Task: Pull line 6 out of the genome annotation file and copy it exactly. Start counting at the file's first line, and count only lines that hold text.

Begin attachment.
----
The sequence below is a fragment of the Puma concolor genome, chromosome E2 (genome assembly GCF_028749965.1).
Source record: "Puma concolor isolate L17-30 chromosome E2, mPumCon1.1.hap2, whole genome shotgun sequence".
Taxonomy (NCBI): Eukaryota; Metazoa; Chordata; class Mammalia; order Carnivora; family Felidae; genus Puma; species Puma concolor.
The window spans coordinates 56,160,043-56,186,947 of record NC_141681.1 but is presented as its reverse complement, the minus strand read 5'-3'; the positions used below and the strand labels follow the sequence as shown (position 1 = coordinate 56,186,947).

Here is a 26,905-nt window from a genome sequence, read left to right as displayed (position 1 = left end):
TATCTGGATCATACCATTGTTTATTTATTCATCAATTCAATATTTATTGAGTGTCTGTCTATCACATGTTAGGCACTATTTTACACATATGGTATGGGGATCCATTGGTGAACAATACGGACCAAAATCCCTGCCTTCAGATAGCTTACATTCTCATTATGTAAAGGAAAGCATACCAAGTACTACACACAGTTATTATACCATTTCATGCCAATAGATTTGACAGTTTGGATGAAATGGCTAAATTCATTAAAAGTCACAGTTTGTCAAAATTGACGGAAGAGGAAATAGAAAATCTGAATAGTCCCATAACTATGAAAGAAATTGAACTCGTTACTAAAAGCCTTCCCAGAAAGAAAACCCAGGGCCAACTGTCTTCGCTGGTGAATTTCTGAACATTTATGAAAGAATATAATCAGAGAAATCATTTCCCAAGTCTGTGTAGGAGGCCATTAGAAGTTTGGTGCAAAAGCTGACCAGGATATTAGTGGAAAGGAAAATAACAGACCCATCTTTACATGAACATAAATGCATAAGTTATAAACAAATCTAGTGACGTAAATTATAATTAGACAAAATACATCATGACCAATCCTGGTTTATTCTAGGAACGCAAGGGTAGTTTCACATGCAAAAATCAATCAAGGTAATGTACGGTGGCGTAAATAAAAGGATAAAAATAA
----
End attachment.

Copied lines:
TATCTGGATCATACCATTGTTTATTTATTCATCAATTCAATATTTATTGAGTGTCTGTCTATCACATGTTAGGCACTATTTTACACATATGGTATGGGGATCCATTGGTGAACAATACGGACCAAAATCCCTGCCTTCAGATAGCTTACATTCTCATTATGTAAAGGAAAGCATACCAAGTACTACACACAGTTATTATACCATTTCATGCCAATAGATTTGACAGTTTGGATGAAATGGCTAAATTCATTAAAAGTCACAGTTTGTCAAAATTGACGGAAGAGGAAATAGAAAATCTGAATAGTCCCATAACTATGAAAGAAATTGAACTCGTTACTAAAAGCCTTCCCAGAAAGAAAACCCAGGGCCAACTGTCTTCGCTGGTGAATTTCTGAACATTTATGAAAGAATATAATCAGAGAAATCATTTCCCAAGTCTGTGTAGGAGGCCATTAGAAGTTTGGTGCAAAAGCTGACCAGGATATTAGTGGAAAGGAAAATAACAGACCCATCTTTACATGAACATAAATGCATAAGTTATAAACAAATCTAGTGACGTAAATTATAATTAGACAAAATACATCATGACCAATCCTGGTTTATTCTAGGAACGCAAGGGTAGTTTCACATGCAAAAATCAATCAAGGTAATGTACGGTGGCGTAAATAAAAGGATAAAAATAA